Jay-Z and Kanye West
Watch the Throne
Label: Roc-A-Fella / Roc Nation / Def Jam
The superstar monumental collaborative rap album isn’t a particularly new concept in hip-hop. From 2Pac and Scarface’s mid-’90s album through Ghostface Killah and MF Doom coming together to make an underground rap fan’s wet dream, the genre has had its attempts at chocolate-in-peanut butter playdates. What separates Jay-Z and Kanye West’s Watch the Throne from the rest of the pack is that their album was actually released. Arriving on iTunes bright Monday morning without so much as a leak or a delay, it took the internet by storm. From trending topics on Twitter to tidal waves on Tumblr, it was nothing short of monumental. Not too many rap albums command such attention these days, so even with the joint-involvement of the two biggest names it is still somewhat surprising to it receive such a response. All hype and unnecessary iTunes bonus tracks aside, Watch the Throne meets just enough expectations to warrant the bombast.
While Jay-Z and Kanye teaming together is reason enough for any headline, the album’s real star is the production. A throne is only as prestigious as its kingdom, and the foundation Jay and Ye sit atop is nothing short of awe-inspiring. Presumably having the most resources made for a rap album since Three-6 Mafia’s 2008 post-Oscar outing Last 2 Walk, Watch the Throne shows what happens when you not only gather some of the genre’s most talented individuals, but give them access to a budget that can produce something really special. While a few moments do suffer from trying to put expensive effect-over-effect like an overzealous child mixing his first drink at a soda fountain, the bulk of the album has a level of guidance that is neither critic-bait nor fan-service. The best moments can largely be attributed to famed Rap-a-Lot in-house producer Mike Dean whose engineering gives Watch the Throne a certain warmth that’s been missing from both rappers’ overly-digitized output for sometime.
Speaking of welcome returns, Jay hasn’t rapped like this since coming back from his “retirement” five years ago. Whether it was not having the pressure of move X amount of units on his name alone and/or following his now-predictable Blueprint-formula of having to be everything to everyone, Jigga’s technical proficiency put so many of his long-dormant styles and flows on display that I half expected an early 90s “-iggity” tongue twist. His performance here acts as a solid reminder that, when he wants to be, he’s one of the best rappers on the planet. Such a title has been often shared between him and West in recent years, but following Watch the Throne the difference in skill becomes apparent.
Yes, Kanye is in full Phife mode. While I’ll gladly agree 2010’s My Beautiful Dark Twisted Fantasy had West trying to rap his absolute hardest since 2004’s College Dropout with successful results, his performance on Watch the Throne is a regression to the lackluster impressions-of-favorite-rappers style he displayed on Graduation. Perhaps it’s the duo’s close-proximity in working together, but so much of West’s work on the album sounds like either a mediocre Jay-Z knockoff or a comedian doing a dead-on Kanye West impression. Making this all the more frustrating are the moments where Kanye delivers. After the tremendous success of his last record, you would expect more from him on the level of his second verse on “Otis,” a song whose first single status seems almost like a bait-and-switch on Kanye’s part. Even though one of Watch the Throne‘s greatest strengths is Kanye and Jay actually collaborating together instead of email protools session across the country, which is the only way we were able to get great call-and-response duets like “Gotta Have It,” he’s stuck playing a second fiddle that no amount of Auto-Tune or vocoder smoke-and-mirrors can elevate.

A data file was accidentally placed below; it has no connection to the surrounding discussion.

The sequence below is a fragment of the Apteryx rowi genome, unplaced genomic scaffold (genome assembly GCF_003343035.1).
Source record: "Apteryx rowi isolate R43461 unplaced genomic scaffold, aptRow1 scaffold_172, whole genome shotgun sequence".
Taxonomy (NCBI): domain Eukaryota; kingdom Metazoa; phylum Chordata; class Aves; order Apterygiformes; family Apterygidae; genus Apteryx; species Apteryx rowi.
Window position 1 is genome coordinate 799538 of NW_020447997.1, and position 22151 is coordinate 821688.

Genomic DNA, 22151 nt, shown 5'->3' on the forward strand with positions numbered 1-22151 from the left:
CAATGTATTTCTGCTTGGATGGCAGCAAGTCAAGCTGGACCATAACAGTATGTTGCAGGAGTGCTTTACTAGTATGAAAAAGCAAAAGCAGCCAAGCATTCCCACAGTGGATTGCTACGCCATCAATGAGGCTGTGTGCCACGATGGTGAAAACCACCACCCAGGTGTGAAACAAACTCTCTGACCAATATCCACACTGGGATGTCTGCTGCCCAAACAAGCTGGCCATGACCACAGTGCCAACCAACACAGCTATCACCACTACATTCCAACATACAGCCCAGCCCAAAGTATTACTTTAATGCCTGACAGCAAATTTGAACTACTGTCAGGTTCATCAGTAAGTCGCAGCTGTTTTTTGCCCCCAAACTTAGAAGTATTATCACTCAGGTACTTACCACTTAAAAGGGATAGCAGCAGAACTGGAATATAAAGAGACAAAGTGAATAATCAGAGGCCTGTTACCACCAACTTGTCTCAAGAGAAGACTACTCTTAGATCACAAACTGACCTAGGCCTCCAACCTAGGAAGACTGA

As you may have gathered, the biggest question here is would Watch the Throne be better as a Jay-Z solo album? It’s something of a paradox as, had he not had the presence of a lesser rapper who was is just as much of a media darling and jockeying for the same position as one of rap’s first catalog artists, would Jay be inspired to rap at the same level? Overall, the best moments like the two Frank Ocean collaborations “No Church in the Wild” and “Made in America” show what Watch the Throne could and should have been, a game-changing masterpiece that’s just as satisfying to traditionalists as it is experimental resulting in an amplified excellence. But in-between the quality is gets muddied by second-rate showtunes like “Lift Off.” Forget the backlash the album’s receiving for the subject matter of two millionaires lamenting their fame at a time of their country’s greatest economic turmoil, the real outrage is the unchecked hubris of giving the public a rehash of previous ideas that by their second go-round have become stale. Still, the outstanding moments absolutely live up to the hype and serve as required listening for anyone with even a passing interest in the genre in 2011. We may not have gotten everything we wanted for Christmas, but we still received enough to make us believe in the magic of Santa for at least one more year.